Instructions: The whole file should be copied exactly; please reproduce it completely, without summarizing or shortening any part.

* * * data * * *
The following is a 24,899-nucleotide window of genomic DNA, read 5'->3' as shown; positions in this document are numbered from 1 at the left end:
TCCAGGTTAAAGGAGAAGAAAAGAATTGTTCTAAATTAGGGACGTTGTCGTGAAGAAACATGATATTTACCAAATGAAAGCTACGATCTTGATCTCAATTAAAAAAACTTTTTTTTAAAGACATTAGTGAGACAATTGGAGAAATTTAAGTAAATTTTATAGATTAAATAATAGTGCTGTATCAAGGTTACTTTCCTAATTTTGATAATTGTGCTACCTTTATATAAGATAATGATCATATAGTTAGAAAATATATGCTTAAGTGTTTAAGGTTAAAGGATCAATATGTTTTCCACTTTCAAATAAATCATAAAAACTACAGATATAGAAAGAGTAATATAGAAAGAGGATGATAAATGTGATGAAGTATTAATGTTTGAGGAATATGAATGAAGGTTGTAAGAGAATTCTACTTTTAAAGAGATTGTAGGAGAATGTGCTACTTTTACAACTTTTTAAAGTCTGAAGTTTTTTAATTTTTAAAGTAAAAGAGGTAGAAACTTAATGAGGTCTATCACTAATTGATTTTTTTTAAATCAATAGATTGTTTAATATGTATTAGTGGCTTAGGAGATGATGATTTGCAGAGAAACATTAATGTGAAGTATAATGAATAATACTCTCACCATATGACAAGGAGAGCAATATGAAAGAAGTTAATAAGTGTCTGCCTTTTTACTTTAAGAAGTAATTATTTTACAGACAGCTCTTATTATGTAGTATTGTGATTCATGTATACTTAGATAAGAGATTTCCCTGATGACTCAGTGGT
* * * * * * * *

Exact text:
The following is a 24,899-nucleotide window of genomic DNA, read 5'->3' as shown; positions in this document are numbered from 1 at the left end:
TCCAGGTTAAAGGAGAAGAAAAGAATTGTTCTAAATTAGGGACGTTGTCGTGAAGAAACATGATATTTACCAAATGAAAGCTACGATCTTGATCTCAATTAAAAAAACTTTTTTTTAAAGACATTAGTGAGACAATTGGAGAAATTTAAGTAAATTTTATAGATTAAATAATAGTGCTGTATCAAGGTTACTTTCCTAATTTTGATAATTGTGCTACCTTTATATAAGATAATGATCATATAGTTAGAAAATATATGCTTAAGTGTTTAAGGTTAAAGGATCAATATGTTTTCCACTTTCAAATAAATCATAAAAACTACAGATATAGAAAGAGTAATATAGAAAGAGGATGATAAATGTGATGAAGTATTAATGTTTGAGGAATATGAATGAAGGTTGTAAGAGAATTCTACTTTTAAAGAGATTGTAGGAGAATGTGCTACTTTTACAACTTTTTAAAGTCTGAAGTTTTTTAATTTTTAAAGTAAAAGAGGTAGAAACTTAATGAGGTCTATCACTAATTGATTTTTTTTAAATCAATAGATTGTTTAATATGTATTAGTGGCTTAGGAGATGATGATTTGCAGAGAAACATTAATGTGAAGTATAATGAATAATACTCTCACCATATGACAAGGAGAGCAATATGAAAGAAGTTAATAAGTGTCTGCCTTTTTACTTTAAGAAGTAATTATTTTACAGACAGCTCTTATTATGTAGTATTGTGATTCATGTATACTTAGATAAGAGATTTCCCTGATGACTCAGTGGT